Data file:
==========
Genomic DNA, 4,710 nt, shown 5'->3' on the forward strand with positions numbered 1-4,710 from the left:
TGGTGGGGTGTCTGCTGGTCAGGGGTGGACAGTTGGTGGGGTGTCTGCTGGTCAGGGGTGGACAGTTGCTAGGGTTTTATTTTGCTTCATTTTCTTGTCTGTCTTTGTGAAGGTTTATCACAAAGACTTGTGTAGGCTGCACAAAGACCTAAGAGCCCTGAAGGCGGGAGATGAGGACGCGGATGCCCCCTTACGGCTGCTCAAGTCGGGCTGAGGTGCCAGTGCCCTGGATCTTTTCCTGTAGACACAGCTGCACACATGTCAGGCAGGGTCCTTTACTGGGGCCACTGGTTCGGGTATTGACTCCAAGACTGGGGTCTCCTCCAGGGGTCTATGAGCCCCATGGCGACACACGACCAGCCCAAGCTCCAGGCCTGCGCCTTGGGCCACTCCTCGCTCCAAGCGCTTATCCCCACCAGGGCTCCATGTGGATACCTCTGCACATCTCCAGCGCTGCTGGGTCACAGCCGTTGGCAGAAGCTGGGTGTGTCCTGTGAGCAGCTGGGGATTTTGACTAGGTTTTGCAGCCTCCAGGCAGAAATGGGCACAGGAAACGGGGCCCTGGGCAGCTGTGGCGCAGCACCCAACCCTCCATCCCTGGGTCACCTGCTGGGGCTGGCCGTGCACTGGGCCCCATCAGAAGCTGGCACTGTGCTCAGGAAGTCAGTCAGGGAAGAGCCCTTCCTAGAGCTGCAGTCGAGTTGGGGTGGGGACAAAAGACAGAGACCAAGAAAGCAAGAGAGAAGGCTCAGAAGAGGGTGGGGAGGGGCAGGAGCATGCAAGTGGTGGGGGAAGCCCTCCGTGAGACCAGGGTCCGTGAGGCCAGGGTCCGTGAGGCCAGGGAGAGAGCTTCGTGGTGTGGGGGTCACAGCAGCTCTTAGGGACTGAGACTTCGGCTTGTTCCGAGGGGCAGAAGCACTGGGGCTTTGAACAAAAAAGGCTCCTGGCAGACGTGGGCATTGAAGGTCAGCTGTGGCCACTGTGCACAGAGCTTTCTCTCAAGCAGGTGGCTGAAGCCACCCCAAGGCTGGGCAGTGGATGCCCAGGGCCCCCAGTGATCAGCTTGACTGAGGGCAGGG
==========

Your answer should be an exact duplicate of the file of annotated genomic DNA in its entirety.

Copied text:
Genomic DNA, 4,710 nt, shown 5'->3' on the forward strand with positions numbered 1-4,710 from the left:
TGGTGGGGTGTCTGCTGGTCAGGGGTGGACAGTTGGTGGGGTGTCTGCTGGTCAGGGGTGGACAGTTGCTAGGGTTTTATTTTGCTTCATTTTCTTGTCTGTCTTTGTGAAGGTTTATCACAAAGACTTGTGTAGGCTGCACAAAGACCTAAGAGCCCTGAAGGCGGGAGATGAGGACGCGGATGCCCCCTTACGGCTGCTCAAGTCGGGCTGAGGTGCCAGTGCCCTGGATCTTTTCCTGTAGACACAGCTGCACACATGTCAGGCAGGGTCCTTTACTGGGGCCACTGGTTCGGGTATTGACTCCAAGACTGGGGTCTCCTCCAGGGGTCTATGAGCCCCATGGCGACACACGACCAGCCCAAGCTCCAGGCCTGCGCCTTGGGCCACTCCTCGCTCCAAGCGCTTATCCCCACCAGGGCTCCATGTGGATACCTCTGCACATCTCCAGCGCTGCTGGGTCACAGCCGTTGGCAGAAGCTGGGTGTGTCCTGTGAGCAGCTGGGGATTTTGACTAGGTTTTGCAGCCTCCAGGCAGAAATGGGCACAGGAAACGGGGCCCTGGGCAGCTGTGGCGCAGCACCCAACCCTCCATCCCTGGGTCACCTGCTGGGGCTGGCCGTGCACTGGGCCCCATCAGAAGCTGGCACTGTGCTCAGGAAGTCAGTCAGGGAAGAGCCCTTCCTAGAGCTGCAGTCGAGTTGGGGTGGGGACAAAAGACAGAGACCAAGAAAGCAAGAGAGAAGGCTCAGAAGAGGGTGGGGAGGGGCAGGAGCATGCAAGTGGTGGGGGAAGCCCTCCGTGAGACCAGGGTCCGTGAGGCCAGGGTCCGTGAGGCCAGGGAGAGAGCTTCGTGGTGTGGGGGTCACAGCAGCTCTTAGGGACTGAGACTTCGGCTTGTTCCGAGGGGCAGAAGCACTGGGGCTTTGAACAAAAAAGGCTCCTGGCAGACGTGGGCATTGAAGGTCAGCTGTGGCCACTGTGCACAGAGCTTTCTCTCAAGCAGGTGGCTGAAGCCACCCCAAGGCTGGGCAGTGGATGCCCAGGGCCCCCAGTGATCAGCTTGACTGAGGGCAGGG